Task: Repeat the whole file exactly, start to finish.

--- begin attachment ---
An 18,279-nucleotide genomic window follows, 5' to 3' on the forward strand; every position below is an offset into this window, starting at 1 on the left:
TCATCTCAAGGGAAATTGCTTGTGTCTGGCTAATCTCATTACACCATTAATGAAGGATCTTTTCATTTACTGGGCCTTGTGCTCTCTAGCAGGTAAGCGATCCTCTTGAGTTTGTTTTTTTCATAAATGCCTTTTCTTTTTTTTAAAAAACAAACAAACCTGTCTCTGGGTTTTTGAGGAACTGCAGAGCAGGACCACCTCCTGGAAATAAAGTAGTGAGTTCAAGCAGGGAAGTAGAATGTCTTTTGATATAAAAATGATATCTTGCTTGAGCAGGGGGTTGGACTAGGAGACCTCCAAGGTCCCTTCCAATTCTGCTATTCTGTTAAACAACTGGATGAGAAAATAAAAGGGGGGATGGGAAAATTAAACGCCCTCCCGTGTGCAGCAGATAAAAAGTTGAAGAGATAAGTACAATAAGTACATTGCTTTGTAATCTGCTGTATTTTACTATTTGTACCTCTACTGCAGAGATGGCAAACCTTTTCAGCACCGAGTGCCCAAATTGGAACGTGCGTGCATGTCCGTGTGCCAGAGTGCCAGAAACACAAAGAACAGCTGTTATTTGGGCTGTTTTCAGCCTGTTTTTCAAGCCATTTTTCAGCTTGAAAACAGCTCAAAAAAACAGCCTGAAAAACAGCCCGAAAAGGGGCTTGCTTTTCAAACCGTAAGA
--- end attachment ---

An 18,279-nucleotide genomic window follows, 5' to 3' on the forward strand; every position below is an offset into this window, starting at 1 on the left:
TCATCTCAAGGGAAATTGCTTGTGTCTGGCTAATCTCATTACACCATTAATGAAGGATCTTTTCATTTACTGGGCCTTGTGCTCTCTAGCAGGTAAGCGATCCTCTTGAGTTTGTTTTTTTCATAAATGCCTTTTCTTTTTTTTAAAAAACAAACAAACCTGTCTCTGGGTTTTTGAGGAACTGCAGAGCAGGACCACCTCCTGGAAATAAAGTAGTGAGTTCAAGCAGGGAAGTAGAATGTCTTTTGATATAAAAATGATATCTTGCTTGAGCAGGGGGTTGGACTAGGAGACCTCCAAGGTCCCTTCCAATTCTGCTATTCTGTTAAACAACTGGATGAGAAAATAAAAGGGGGGATGGGAAAATTAAACGCCCTCCCGTGTGCAGCAGATAAAAAGTTGAAGAGATAAGTACAATAAGTACATTGCTTTGTAATCTGCTGTATTTTACTATTTGTACCTCTACTGCAGAGATGGCAAACCTTTTCAGCACCGAGTGCCCAAATTGGAACGTGCGTGCATGTCCGTGTGCCAGAGTGCCAGAAACACAAAGAACAGCTGTTATTTGGGCTGTTTTCAGCCTGTTTTTCAAGCCATTTTTCAGCTTGAAAACAGCTCAAAAAAACAGCCTGAAAAACAGCCCGAAAAGGGGCTTGCTTTTCAAACCGTAAGA